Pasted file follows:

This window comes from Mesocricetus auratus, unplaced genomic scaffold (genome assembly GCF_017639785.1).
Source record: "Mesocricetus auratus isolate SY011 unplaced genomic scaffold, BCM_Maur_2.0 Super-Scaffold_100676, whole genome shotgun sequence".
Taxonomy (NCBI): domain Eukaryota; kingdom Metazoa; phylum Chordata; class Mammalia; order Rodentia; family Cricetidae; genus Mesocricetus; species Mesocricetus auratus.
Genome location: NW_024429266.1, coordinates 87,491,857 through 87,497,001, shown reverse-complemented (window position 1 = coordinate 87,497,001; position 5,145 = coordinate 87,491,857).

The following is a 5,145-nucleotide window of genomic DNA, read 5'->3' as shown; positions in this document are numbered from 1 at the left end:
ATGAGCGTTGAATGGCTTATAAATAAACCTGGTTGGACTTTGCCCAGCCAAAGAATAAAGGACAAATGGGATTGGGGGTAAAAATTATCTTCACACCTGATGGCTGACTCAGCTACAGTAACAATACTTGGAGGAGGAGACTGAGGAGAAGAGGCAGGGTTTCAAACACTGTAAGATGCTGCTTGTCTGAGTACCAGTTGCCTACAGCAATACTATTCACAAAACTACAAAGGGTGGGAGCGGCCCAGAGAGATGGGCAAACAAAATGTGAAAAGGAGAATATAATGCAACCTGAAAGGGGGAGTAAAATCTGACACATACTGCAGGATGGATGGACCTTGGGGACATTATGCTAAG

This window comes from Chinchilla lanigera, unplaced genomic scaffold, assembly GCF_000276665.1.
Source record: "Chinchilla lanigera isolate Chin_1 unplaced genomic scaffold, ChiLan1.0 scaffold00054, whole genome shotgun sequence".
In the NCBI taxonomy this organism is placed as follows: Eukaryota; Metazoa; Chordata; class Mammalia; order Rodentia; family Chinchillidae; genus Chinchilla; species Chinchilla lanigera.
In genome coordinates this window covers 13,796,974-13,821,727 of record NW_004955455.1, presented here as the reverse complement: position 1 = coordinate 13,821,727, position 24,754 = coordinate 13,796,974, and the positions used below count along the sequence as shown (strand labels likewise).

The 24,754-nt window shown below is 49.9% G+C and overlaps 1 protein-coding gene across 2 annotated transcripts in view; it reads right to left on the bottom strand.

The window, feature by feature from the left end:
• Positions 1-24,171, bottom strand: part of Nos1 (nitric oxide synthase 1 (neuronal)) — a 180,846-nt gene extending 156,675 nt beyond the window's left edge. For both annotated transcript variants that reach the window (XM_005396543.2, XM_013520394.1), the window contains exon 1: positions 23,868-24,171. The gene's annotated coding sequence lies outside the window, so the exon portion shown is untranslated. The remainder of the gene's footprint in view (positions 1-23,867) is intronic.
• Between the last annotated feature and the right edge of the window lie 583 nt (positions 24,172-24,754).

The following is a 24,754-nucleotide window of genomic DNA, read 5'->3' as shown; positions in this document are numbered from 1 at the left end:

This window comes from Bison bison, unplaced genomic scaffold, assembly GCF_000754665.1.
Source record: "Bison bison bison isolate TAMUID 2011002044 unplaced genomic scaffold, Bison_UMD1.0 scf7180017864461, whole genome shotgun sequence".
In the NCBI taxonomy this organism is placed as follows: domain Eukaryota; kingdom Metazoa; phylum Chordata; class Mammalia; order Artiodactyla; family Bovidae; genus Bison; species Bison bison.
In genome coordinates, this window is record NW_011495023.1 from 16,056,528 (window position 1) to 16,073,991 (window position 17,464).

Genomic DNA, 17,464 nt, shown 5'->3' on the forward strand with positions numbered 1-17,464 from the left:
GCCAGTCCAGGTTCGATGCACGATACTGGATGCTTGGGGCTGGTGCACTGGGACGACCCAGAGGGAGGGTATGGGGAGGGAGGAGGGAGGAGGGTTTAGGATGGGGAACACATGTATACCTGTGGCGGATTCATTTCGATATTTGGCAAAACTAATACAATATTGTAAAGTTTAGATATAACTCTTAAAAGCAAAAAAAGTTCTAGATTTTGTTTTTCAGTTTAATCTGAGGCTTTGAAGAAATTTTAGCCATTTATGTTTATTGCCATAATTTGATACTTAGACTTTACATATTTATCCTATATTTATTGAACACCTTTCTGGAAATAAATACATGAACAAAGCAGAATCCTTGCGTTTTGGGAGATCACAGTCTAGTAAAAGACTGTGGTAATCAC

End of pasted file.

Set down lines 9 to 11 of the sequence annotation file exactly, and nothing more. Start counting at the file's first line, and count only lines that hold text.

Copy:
In the NCBI taxonomy this organism is placed as follows: Eukaryota; Metazoa; Chordata; class Mammalia; order Rodentia; family Chinchillidae; genus Chinchilla; species Chinchilla lanigera.
In genome coordinates this window covers 13,796,974-13,821,727 of record NW_004955455.1, presented here as the reverse complement: position 1 = coordinate 13,821,727, position 24,754 = coordinate 13,796,974, and the positions used below count along the sequence as shown (strand labels likewise).

The 24,754-nt window shown below is 49.9% G+C and overlaps 1 protein-coding gene across 2 annotated transcripts in view; it reads right to left on the bottom strand.